Besides just helping people out who are injured on the job, she has also told me that she occasionally gives talks about safety and how to care for an injured coworker. She volunteers to do this at work, so I am not sure if it actually part of the occupational health nurses job or not.

Post 4

There are many advantages of working in the health industry and an Occupational Health Nurse is just one of several careers that can be quite rewarding. My sister has worked in this field for several years, and I was a little surprised at how high an occupational health nurse salary can be.

She has many years of experience and has been a single mom raising her kids within the nursing profession. It is not uncommon for them to make around $70,000 a year and this is a good income to raise a family on.

This can all depend on the area of the country you live in and how much experience you have, but many times you can even make more than this.

Post 3

There are several positions within the nursing field in addition to working in the hospital. I have a friend who worked on the floor for many years, but once her kids were raised and she had some more freedom, she looked in to traveling nursing jobs.

She likes the variety of her work and being able to work in different places. She does not have to work as many long hours because the pay is higher than she was working as a nurse on the floor. It has been a nice change for her during this part of her life.

Post 2

@Acracadabra - Thanks for sharing your sister's story. I have been thinking about a career in nursing but the long hours, along with the possibility of night shifts, have made me avoid looking into it properly.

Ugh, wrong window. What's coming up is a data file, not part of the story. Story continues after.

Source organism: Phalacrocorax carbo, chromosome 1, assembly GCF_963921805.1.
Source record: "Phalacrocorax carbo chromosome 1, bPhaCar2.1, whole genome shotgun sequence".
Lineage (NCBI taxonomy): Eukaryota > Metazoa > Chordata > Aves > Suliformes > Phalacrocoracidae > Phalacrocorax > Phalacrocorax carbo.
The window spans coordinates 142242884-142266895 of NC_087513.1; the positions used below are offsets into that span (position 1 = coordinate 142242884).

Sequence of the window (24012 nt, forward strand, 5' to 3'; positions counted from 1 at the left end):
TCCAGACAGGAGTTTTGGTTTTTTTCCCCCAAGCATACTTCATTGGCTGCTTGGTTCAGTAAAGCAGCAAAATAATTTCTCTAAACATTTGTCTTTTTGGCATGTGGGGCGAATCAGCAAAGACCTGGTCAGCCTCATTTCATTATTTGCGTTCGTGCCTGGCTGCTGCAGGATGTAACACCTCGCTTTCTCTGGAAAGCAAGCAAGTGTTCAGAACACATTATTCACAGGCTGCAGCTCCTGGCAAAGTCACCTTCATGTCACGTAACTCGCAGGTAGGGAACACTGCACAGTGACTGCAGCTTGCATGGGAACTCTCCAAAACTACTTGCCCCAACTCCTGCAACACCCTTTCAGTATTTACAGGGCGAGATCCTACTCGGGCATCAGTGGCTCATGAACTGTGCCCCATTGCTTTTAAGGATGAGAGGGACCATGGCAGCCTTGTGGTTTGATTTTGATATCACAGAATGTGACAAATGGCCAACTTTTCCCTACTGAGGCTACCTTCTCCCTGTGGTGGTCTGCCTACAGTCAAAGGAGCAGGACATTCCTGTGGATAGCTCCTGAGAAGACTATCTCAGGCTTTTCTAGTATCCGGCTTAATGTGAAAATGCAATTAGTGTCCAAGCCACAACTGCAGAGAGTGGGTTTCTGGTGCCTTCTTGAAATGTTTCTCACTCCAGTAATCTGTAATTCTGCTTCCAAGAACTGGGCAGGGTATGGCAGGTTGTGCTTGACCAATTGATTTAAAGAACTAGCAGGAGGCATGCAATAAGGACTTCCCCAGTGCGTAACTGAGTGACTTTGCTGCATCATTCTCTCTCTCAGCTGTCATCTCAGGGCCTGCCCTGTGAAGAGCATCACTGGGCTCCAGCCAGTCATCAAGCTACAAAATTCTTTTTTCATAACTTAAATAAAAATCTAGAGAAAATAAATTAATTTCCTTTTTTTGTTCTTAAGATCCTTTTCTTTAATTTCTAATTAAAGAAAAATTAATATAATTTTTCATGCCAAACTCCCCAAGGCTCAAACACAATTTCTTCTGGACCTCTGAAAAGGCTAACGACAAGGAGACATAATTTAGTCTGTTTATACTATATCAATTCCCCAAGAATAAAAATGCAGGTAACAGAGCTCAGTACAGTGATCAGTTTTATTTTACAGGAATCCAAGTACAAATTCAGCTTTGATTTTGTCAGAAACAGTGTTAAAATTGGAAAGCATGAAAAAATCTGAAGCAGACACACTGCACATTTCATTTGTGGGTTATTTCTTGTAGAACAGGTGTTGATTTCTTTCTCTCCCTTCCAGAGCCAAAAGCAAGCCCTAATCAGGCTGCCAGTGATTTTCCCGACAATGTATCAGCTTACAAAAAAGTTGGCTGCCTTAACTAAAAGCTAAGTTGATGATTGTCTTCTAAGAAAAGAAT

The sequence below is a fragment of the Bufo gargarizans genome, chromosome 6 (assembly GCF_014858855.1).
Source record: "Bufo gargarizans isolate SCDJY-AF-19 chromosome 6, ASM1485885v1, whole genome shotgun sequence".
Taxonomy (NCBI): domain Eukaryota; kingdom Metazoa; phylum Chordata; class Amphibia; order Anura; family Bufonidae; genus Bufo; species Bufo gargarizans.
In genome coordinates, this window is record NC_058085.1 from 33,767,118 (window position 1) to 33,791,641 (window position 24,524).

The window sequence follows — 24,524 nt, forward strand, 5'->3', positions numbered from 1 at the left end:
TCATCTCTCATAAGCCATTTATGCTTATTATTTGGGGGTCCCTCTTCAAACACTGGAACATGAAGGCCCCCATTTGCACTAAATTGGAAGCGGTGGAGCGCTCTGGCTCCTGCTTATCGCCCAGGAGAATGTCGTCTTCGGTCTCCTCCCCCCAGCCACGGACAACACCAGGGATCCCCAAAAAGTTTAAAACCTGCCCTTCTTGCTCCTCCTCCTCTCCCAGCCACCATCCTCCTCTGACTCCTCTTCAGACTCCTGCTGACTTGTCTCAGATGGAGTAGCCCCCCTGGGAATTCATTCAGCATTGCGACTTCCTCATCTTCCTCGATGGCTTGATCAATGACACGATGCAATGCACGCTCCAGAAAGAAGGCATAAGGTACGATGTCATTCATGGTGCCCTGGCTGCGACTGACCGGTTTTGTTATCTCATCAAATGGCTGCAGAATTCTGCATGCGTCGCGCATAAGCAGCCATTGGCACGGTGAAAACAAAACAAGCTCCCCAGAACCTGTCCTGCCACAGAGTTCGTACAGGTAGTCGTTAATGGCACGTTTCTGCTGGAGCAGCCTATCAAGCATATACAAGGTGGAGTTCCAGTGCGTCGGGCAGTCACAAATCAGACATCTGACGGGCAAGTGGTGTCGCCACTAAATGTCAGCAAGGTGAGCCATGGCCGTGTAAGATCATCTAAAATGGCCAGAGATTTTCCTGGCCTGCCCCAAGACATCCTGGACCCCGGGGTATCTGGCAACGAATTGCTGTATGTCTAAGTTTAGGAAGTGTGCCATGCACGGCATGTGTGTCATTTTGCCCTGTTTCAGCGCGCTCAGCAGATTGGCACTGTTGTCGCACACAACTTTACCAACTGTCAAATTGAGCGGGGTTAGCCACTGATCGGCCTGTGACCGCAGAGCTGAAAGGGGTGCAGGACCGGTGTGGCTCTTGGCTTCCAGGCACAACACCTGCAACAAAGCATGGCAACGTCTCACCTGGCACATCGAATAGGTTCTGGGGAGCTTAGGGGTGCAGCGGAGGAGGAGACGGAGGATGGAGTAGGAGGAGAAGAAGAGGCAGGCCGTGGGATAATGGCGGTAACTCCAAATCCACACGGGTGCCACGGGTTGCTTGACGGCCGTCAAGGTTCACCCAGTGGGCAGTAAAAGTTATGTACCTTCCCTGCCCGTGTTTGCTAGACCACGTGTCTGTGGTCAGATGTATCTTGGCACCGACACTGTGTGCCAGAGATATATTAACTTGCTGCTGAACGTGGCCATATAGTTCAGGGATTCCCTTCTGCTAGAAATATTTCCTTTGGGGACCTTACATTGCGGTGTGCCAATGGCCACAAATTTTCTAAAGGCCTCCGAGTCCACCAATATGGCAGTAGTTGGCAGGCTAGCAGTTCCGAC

Somebody told me that there are other opportunities, such as community health nursing, but I knew little about the field of occupational health and safety until I read this article.

The one slight hiccup could be that it may take several years to get qualified, as I don't have a full college degree. Still, it's worth taking the time to get the certification, as I'd have a job I could enjoy for the rest of my working life.

Post 1

When my sister started a family she wanted a nursing job which didn't require working shifts.

She decided to invest in some further training to widen her options, and after finishing her occupational health nurse certification found it quite easy to get a job to suit her schedule.

I think she misses the hustle and bustle of the hospital sometimes, but specialising in something definitely gives an RN nurse many advantages.